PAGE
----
There has been much scuttlebutt over what the second-generation Land Rover Defender will be. Could it be a compact crossover? Maybe an even harder-core off-roader? Will the Defender split into two models and be both? According to the latest report, a basic off-roader is out and a more-upscale Defender crossover is in.
According to Autocar, this shift in product planning has set the next Defender back, despite the fact that the current model will be phased out from 2015 to 2017 because of stricter regulations. When Land Rover finally introduces a follow-up, chances are that it will ride on a version of the company’s new aluminum-intensive Premium Lightweight Architecture (PLA), which is also used for the 2013 Range Rover and 2014 Range Rover Sport. While Land Rover’s current facility can produce 95,000 vehicles per year, it’s reported that it could be expanded to 180,000 units to make room for more aluminum-bodied models.
Moving to the PLA platform shouldn’t dilute the Defender’s all-terrain capabilities, but it does mean that the rough-and-tumble work truck will move upmarket. Autocar expects the new Defender to share its version of PLA with the upcoming next-generation Discovery model. On that note, the Discovery will be fleshed into a full model range, and include replacements for both the present LR4/ Discovery and the LR2/Freelander.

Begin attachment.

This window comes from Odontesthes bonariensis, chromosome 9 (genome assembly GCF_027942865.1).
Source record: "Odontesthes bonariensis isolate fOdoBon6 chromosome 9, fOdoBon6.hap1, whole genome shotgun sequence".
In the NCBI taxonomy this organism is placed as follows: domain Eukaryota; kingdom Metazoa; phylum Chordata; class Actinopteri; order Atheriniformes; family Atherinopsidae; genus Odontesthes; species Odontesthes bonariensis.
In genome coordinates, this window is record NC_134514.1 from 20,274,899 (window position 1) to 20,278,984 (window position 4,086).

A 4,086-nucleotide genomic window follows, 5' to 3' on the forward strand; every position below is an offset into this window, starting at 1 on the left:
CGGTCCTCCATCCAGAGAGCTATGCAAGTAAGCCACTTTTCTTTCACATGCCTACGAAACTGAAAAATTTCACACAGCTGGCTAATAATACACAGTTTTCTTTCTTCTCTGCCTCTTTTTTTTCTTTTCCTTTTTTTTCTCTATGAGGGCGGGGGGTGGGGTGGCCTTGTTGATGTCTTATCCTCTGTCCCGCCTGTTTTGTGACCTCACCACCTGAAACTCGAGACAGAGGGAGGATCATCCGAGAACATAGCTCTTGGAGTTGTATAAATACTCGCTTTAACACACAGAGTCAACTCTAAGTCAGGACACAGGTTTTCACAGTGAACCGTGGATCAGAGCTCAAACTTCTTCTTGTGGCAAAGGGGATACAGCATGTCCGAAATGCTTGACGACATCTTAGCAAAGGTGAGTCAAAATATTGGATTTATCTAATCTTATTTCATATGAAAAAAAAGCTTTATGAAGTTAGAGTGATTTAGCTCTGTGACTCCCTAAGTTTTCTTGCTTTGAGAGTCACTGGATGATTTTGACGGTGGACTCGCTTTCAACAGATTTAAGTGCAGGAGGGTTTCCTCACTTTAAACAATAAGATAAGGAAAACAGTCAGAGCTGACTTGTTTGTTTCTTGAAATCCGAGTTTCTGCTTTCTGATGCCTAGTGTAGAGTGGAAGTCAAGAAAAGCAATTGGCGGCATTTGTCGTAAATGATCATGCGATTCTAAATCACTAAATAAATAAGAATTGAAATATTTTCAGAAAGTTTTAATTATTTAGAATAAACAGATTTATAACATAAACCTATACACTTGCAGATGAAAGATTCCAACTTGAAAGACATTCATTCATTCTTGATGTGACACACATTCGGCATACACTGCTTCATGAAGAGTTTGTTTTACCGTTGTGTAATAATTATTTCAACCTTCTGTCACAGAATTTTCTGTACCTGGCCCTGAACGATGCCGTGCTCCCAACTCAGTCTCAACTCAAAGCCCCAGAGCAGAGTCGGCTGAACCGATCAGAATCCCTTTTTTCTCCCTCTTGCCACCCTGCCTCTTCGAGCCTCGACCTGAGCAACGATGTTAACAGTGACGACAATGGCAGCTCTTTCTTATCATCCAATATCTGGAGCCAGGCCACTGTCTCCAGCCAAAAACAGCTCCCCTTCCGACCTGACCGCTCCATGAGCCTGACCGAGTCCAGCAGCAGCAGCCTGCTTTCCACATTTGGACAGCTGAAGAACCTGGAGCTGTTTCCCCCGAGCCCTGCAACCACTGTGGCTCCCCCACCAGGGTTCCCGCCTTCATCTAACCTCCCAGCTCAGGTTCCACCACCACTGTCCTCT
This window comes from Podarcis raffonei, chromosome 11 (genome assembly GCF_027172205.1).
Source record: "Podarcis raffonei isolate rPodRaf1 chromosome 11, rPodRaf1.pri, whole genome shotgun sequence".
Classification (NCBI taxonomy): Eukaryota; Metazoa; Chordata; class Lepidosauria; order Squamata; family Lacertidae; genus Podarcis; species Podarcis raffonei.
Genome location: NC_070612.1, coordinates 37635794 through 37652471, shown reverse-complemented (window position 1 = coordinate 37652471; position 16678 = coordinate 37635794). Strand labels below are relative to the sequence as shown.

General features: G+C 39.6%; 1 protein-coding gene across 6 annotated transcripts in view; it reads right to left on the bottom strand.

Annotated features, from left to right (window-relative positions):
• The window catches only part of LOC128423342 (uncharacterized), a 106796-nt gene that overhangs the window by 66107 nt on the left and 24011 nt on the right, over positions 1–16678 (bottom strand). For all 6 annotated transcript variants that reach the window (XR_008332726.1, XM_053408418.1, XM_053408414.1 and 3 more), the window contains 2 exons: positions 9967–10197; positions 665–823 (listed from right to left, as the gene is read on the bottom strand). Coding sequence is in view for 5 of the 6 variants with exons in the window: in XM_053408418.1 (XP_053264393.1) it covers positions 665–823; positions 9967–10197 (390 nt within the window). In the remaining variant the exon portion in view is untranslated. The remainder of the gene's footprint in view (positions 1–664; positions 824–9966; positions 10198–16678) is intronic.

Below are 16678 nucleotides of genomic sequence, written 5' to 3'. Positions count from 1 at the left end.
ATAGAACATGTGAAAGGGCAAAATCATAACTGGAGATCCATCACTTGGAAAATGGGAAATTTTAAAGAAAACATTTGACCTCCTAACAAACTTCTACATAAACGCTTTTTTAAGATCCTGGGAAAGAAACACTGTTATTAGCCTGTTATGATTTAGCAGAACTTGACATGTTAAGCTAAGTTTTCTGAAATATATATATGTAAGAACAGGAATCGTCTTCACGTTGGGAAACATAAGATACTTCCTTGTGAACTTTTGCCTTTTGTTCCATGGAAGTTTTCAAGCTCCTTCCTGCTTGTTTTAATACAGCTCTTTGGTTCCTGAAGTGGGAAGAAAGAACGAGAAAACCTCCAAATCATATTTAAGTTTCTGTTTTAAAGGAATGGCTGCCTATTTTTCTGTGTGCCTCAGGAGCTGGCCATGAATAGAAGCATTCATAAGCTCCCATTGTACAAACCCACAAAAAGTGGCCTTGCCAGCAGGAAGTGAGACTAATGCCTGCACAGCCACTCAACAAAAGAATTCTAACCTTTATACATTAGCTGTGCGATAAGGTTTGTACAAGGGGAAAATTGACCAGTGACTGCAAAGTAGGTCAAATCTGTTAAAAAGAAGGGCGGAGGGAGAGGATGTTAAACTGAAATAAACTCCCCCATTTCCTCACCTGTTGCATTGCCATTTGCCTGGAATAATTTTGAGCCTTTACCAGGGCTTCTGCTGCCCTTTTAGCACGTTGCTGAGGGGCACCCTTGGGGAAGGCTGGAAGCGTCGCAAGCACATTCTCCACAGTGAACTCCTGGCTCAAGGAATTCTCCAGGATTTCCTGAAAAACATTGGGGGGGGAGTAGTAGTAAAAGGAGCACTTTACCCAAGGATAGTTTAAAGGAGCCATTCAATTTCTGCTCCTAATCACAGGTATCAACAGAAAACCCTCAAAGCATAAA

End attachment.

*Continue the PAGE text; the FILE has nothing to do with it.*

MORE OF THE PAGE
The next Discovery will become the flagship of the Land Rover brand – which the company is working to differentiate further from the Range Rover brand – and the LR2/Freelander will be replaced by a scaled-down version of that vehicle, coming in five- and seven-seat variants. Autocar also reports that there could even be a compact, Evoque-platform-based crossover at the bottom of the Discovery line, although that model has yet to be approved. Each of these new Land Rover Discovery derivatives will use a range of new four-cylinder engines, one of which is slated to be a supercharged I-4.
Don’t expect to see any of these new Land Rovers any time soon, however. The next Defender isn’t reported to emerge until 2016 at the earliest, with the Discovery lineup being fleshed out after.
Current Defender, LR4/Discover, and LR2/Freelander are pictured.